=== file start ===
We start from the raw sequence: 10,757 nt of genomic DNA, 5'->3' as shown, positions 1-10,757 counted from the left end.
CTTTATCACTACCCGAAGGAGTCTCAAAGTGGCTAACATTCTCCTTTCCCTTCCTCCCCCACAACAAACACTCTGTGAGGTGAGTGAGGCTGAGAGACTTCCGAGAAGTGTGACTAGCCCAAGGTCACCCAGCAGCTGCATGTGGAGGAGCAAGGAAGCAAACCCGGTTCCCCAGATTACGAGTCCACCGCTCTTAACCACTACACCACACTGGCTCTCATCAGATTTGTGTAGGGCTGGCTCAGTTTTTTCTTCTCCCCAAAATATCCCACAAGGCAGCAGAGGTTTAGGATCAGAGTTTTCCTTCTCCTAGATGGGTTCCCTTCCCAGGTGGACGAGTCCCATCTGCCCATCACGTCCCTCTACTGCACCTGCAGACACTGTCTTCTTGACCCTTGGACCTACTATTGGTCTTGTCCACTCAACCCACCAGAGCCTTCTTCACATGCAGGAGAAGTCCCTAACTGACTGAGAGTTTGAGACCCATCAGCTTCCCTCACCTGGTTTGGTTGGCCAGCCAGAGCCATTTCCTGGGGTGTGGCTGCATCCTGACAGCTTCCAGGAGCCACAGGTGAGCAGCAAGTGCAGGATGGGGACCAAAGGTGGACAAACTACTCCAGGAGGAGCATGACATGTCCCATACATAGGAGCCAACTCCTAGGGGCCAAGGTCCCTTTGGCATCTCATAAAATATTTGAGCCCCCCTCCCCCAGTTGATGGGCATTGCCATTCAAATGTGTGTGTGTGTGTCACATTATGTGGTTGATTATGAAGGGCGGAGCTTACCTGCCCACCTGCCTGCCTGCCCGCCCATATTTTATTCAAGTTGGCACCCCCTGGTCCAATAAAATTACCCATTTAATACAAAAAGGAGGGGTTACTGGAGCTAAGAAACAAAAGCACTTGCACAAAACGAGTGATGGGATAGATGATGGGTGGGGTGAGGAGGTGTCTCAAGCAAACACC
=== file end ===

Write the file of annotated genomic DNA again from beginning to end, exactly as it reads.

We start from the raw sequence: 10,757 nt of genomic DNA, 5'->3' as shown, positions 1-10,757 counted from the left end.
CTTTATCACTACCCGAAGGAGTCTCAAAGTGGCTAACATTCTCCTTTCCCTTCCTCCCCCACAACAAACACTCTGTGAGGTGAGTGAGGCTGAGAGACTTCCGAGAAGTGTGACTAGCCCAAGGTCACCCAGCAGCTGCATGTGGAGGAGCAAGGAAGCAAACCCGGTTCCCCAGATTACGAGTCCACCGCTCTTAACCACTACACCACACTGGCTCTCATCAGATTTGTGTAGGGCTGGCTCAGTTTTTTCTTCTCCCCAAAATATCCCACAAGGCAGCAGAGGTTTAGGATCAGAGTTTTCCTTCTCCTAGATGGGTTCCCTTCCCAGGTGGACGAGTCCCATCTGCCCATCACGTCCCTCTACTGCACCTGCAGACACTGTCTTCTTGACCCTTGGACCTACTATTGGTCTTGTCCACTCAACCCACCAGAGCCTTCTTCACATGCAGGAGAAGTCCCTAACTGACTGAGAGTTTGAGACCCATCAGCTTCCCTCACCTGGTTTGGTTGGCCAGCCAGAGCCATTTCCTGGGGTGTGGCTGCATCCTGACAGCTTCCAGGAGCCACAGGTGAGCAGCAAGTGCAGGATGGGGACCAAAGGTGGACAAACTACTCCAGGAGGAGCATGACATGTCCCATACATAGGAGCCAACTCCTAGGGGCCAAGGTCCCTTTGGCATCTCATAAAATATTTGAGCCCCCCTCCCCCAGTTGATGGGCATTGCCATTCAAATGTGTGTGTGTGTGTCACATTATGTGGTTGATTATGAAGGGCGGAGCTTACCTGCCCACCTGCCTGCCTGCCCGCCCATATTTTATTCAAGTTGGCACCCCCTGGTCCAATAAAATTACCCATTTAATACAAAAAGGAGGGGTTACTGGAGCTAAGAAACAAAAGCACTTGCACAAAACGAGTGATGGGATAGATGATGGGTGGGGTGAGGAGGTGTCTCAAGCAAACACC